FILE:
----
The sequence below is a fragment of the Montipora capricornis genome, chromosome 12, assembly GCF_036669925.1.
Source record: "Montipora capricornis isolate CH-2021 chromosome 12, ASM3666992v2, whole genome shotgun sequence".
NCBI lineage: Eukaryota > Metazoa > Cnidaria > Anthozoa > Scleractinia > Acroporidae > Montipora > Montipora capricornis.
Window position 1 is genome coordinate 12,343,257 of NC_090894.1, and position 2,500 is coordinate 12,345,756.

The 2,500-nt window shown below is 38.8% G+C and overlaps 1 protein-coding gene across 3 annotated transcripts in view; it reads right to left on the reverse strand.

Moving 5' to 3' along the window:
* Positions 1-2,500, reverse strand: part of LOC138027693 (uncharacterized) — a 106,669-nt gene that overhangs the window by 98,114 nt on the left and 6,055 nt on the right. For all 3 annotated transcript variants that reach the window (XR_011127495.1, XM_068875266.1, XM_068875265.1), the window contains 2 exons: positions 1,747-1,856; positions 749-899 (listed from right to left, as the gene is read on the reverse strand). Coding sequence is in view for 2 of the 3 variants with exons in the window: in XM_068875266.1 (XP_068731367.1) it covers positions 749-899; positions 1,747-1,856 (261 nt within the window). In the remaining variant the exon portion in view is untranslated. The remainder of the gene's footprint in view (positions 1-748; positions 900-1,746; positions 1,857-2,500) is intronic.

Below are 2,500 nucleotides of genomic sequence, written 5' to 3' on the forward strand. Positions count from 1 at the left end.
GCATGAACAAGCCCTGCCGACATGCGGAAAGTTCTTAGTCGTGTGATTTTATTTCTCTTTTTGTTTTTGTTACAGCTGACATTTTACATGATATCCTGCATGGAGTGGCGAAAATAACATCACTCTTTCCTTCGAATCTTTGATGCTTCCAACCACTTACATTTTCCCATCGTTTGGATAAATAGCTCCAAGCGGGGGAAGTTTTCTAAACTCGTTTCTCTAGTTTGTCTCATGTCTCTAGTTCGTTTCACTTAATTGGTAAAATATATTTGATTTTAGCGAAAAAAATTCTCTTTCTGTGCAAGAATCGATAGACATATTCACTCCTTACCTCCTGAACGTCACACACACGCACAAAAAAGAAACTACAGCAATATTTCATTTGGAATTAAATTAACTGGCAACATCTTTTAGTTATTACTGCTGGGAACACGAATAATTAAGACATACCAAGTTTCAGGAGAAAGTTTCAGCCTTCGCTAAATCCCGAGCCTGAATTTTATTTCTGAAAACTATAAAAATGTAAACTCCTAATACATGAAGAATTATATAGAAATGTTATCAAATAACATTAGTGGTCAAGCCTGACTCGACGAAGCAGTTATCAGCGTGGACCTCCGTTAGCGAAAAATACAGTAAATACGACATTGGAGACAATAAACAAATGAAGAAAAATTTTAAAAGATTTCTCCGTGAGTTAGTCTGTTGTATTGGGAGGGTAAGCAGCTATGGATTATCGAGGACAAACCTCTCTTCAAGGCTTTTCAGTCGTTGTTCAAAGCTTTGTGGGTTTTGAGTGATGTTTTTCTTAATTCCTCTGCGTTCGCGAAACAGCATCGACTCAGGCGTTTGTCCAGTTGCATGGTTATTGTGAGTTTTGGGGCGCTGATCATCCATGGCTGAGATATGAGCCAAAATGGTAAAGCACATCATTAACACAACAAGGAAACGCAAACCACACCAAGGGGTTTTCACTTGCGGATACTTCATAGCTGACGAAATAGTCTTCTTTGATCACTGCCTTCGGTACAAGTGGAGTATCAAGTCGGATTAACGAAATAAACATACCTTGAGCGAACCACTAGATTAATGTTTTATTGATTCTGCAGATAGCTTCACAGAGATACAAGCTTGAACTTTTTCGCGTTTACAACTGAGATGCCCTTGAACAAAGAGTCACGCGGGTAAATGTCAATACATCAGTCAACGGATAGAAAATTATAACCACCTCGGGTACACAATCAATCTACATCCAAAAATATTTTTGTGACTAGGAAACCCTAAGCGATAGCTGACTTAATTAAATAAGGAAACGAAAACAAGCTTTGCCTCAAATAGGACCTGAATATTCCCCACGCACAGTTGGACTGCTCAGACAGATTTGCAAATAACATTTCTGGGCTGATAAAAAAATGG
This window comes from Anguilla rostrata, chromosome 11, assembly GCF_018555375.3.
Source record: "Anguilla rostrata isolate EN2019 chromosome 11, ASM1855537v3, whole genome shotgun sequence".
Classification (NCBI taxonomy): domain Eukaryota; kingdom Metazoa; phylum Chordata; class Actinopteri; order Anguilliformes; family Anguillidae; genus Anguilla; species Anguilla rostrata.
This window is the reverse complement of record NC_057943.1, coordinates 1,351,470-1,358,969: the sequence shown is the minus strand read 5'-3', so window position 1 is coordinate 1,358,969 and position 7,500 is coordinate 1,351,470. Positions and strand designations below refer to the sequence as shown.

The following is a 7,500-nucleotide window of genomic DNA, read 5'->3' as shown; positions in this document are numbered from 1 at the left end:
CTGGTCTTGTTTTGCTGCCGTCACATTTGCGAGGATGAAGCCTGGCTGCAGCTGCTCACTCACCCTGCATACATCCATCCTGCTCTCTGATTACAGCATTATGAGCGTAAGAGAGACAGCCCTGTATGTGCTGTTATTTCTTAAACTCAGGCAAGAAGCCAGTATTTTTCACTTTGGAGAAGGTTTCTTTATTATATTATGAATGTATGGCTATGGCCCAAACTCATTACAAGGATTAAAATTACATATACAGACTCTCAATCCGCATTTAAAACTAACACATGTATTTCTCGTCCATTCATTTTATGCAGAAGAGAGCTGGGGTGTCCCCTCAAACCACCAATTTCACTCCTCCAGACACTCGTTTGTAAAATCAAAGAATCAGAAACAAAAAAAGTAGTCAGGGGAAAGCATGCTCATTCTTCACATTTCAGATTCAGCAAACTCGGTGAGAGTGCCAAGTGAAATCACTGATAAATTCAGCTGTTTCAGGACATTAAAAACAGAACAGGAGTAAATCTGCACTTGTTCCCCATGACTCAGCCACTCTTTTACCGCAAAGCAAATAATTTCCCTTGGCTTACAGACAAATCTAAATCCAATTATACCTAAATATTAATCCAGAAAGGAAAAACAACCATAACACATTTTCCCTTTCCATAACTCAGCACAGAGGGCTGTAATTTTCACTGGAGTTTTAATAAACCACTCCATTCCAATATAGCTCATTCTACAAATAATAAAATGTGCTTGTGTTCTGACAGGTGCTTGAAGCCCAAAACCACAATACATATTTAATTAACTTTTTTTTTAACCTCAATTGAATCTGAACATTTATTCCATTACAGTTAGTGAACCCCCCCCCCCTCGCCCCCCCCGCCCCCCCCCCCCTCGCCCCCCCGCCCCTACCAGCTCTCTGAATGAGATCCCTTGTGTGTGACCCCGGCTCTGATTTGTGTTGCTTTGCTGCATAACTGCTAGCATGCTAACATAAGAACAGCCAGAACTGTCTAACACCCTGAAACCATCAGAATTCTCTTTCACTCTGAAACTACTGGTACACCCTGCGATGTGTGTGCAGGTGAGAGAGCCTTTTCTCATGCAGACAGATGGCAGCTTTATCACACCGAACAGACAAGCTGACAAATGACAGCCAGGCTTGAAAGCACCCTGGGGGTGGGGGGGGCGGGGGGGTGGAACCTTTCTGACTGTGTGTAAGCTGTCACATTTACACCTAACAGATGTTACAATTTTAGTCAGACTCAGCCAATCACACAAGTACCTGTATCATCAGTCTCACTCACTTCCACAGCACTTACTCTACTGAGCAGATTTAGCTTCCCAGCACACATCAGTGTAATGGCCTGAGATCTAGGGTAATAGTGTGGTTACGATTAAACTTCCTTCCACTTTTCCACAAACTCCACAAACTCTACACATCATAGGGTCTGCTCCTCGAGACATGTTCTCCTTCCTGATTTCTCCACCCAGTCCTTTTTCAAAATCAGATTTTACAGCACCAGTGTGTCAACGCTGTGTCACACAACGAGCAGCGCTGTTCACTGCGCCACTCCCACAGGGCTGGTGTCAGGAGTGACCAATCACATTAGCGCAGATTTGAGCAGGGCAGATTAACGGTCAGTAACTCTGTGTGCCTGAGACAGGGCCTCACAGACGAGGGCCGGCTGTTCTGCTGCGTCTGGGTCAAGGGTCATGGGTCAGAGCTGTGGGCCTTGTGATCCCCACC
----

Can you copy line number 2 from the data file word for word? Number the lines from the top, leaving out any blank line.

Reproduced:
Source record: "Montipora capricornis isolate CH-2021 chromosome 12, ASM3666992v2, whole genome shotgun sequence".